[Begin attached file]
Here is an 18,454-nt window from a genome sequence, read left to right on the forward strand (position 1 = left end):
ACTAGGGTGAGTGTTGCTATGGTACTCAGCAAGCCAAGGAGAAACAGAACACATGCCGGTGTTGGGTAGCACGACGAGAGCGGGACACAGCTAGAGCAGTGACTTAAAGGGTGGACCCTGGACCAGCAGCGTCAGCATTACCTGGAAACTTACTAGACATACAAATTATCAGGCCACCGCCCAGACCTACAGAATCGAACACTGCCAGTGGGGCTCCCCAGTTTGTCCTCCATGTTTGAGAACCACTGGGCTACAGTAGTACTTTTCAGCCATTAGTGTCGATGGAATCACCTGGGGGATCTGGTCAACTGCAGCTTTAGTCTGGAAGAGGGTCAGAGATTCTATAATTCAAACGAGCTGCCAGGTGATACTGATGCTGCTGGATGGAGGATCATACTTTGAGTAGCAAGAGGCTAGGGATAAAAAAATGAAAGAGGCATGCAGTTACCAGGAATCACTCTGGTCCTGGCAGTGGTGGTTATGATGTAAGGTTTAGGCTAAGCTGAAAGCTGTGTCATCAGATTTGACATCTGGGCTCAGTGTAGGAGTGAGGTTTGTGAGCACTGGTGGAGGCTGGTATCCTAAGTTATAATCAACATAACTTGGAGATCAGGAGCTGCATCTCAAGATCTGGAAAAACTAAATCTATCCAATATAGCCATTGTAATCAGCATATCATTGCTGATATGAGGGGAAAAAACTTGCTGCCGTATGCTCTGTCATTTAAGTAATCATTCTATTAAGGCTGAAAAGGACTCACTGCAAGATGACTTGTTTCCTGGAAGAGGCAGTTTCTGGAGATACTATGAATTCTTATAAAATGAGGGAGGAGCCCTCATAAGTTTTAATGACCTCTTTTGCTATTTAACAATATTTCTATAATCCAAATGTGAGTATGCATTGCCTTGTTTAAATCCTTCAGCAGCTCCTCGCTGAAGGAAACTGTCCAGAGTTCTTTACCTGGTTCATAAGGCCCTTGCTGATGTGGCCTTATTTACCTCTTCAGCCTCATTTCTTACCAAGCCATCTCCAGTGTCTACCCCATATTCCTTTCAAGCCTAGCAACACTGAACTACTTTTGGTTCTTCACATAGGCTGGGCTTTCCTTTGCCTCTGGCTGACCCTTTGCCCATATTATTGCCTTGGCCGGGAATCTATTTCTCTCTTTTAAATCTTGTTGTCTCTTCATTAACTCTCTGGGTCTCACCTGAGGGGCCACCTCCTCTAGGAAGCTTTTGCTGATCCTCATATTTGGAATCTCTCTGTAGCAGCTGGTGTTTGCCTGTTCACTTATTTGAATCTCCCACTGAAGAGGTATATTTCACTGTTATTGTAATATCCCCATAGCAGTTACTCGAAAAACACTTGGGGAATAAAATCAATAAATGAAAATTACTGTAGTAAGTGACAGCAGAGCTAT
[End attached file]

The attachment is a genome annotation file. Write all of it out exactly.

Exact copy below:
Here is an 18,454-nt window from a genome sequence, read left to right on the forward strand (position 1 = left end):
ACTAGGGTGAGTGTTGCTATGGTACTCAGCAAGCCAAGGAGAAACAGAACACATGCCGGTGTTGGGTAGCACGACGAGAGCGGGACACAGCTAGAGCAGTGACTTAAAGGGTGGACCCTGGACCAGCAGCGTCAGCATTACCTGGAAACTTACTAGACATACAAATTATCAGGCCACCGCCCAGACCTACAGAATCGAACACTGCCAGTGGGGCTCCCCAGTTTGTCCTCCATGTTTGAGAACCACTGGGCTACAGTAGTACTTTTCAGCCATTAGTGTCGATGGAATCACCTGGGGGATCTGGTCAACTGCAGCTTTAGTCTGGAAGAGGGTCAGAGATTCTATAATTCAAACGAGCTGCCAGGTGATACTGATGCTGCTGGATGGAGGATCATACTTTGAGTAGCAAGAGGCTAGGGATAAAAAAATGAAAGAGGCATGCAGTTACCAGGAATCACTCTGGTCCTGGCAGTGGTGGTTATGATGTAAGGTTTAGGCTAAGCTGAAAGCTGTGTCATCAGATTTGACATCTGGGCTCAGTGTAGGAGTGAGGTTTGTGAGCACTGGTGGAGGCTGGTATCCTAAGTTATAATCAACATAACTTGGAGATCAGGAGCTGCATCTCAAGATCTGGAAAAACTAAATCTATCCAATATAGCCATTGTAATCAGCATATCATTGCTGATATGAGGGGAAAAAACTTGCTGCCGTATGCTCTGTCATTTAAGTAATCATTCTATTAAGGCTGAAAAGGACTCACTGCAAGATGACTTGTTTCCTGGAAGAGGCAGTTTCTGGAGATACTATGAATTCTTATAAAATGAGGGAGGAGCCCTCATAAGTTTTAATGACCTCTTTTGCTATTTAACAATATTTCTATAATCCAAATGTGAGTATGCATTGCCTTGTTTAAATCCTTCAGCAGCTCCTCGCTGAAGGAAACTGTCCAGAGTTCTTTACCTGGTTCATAAGGCCCTTGCTGATGTGGCCTTATTTACCTCTTCAGCCTCATTTCTTACCAAGCCATCTCCAGTGTCTACCCCATATTCCTTTCAAGCCTAGCAACACTGAACTACTTTTGGTTCTTCACATAGGCTGGGCTTTCCTTTGCCTCTGGCTGACCCTTTGCCCATATTATTGCCTTGGCCGGGAATCTATTTCTCTCTTTTAAATCTTGTTGTCTCTTCATTAACTCTCTGGGTCTCACCTGAGGGGCCACCTCCTCTAGGAAGCTTTTGCTGATCCTCATATTTGGAATCTCTCTGTAGCAGCTGGTGTTTGCCTGTTCACTTATTTGAATCTCCCACTGAAGAGGTATATTTCACTGTTATTGTAATATCCCCATAGCAGTTACTCGAAAAACACTTGGGGAATAAAATCAATAAATGAAAATTACTGTAGTAAGTGACAGCAGAGCTAT